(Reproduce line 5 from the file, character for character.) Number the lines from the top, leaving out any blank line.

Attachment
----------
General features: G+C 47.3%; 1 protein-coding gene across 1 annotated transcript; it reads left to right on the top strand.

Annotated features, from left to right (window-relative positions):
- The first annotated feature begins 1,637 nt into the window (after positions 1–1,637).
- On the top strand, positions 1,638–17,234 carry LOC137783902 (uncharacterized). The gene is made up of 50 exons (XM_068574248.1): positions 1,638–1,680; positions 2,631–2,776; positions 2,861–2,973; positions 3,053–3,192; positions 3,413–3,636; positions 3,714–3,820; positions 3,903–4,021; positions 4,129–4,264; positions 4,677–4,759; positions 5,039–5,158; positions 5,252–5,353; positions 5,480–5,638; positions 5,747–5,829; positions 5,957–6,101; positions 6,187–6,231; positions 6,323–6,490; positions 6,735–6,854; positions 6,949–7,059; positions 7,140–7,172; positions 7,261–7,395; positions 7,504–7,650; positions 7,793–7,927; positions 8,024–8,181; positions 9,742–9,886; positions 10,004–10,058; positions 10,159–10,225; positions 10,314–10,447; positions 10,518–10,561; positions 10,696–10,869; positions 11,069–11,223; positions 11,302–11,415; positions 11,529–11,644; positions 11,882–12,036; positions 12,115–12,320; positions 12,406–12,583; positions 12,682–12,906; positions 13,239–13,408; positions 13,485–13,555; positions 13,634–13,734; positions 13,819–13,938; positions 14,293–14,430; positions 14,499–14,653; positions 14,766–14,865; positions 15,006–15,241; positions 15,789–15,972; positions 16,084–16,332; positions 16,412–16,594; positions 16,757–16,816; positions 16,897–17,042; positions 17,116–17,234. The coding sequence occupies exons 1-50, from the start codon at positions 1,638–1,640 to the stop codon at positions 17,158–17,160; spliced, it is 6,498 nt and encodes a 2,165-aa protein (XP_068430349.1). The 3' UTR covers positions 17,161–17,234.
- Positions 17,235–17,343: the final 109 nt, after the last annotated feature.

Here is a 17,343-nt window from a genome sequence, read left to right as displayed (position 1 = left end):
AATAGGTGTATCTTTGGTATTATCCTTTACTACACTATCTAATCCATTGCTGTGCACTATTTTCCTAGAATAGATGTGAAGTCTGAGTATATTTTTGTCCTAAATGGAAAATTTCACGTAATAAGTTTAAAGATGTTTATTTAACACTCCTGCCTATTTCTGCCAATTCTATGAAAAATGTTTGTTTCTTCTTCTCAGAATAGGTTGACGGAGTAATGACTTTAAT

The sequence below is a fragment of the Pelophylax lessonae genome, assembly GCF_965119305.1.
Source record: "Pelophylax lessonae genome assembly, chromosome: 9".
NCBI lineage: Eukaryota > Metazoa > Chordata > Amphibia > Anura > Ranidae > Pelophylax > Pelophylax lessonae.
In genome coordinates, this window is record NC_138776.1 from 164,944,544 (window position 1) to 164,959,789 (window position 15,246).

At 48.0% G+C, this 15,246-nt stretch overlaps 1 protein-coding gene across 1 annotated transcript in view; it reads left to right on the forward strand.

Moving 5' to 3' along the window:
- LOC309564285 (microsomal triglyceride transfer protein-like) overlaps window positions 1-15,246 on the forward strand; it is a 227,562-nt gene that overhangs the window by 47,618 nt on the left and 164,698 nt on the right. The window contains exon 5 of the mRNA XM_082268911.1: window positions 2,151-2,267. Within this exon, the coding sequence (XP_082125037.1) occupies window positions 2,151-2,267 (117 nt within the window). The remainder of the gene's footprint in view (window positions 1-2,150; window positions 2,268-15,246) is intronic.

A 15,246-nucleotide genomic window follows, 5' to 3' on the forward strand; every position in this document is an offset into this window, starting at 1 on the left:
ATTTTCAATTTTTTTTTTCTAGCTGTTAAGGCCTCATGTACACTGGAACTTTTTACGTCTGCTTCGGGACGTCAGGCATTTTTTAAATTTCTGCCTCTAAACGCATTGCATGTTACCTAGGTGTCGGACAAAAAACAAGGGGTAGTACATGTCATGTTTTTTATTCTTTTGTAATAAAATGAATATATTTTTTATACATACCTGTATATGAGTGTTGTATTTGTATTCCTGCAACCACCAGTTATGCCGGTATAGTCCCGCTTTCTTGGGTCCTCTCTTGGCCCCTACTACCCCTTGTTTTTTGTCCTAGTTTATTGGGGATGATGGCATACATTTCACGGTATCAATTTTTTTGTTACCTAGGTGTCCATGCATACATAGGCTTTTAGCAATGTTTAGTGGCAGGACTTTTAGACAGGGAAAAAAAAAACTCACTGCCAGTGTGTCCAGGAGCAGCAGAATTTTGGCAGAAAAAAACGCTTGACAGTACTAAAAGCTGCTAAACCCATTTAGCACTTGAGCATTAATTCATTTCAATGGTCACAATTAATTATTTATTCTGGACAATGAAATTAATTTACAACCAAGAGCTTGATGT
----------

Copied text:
- Positions 17,235–17,343: the final 109 nt, after the last annotated feature.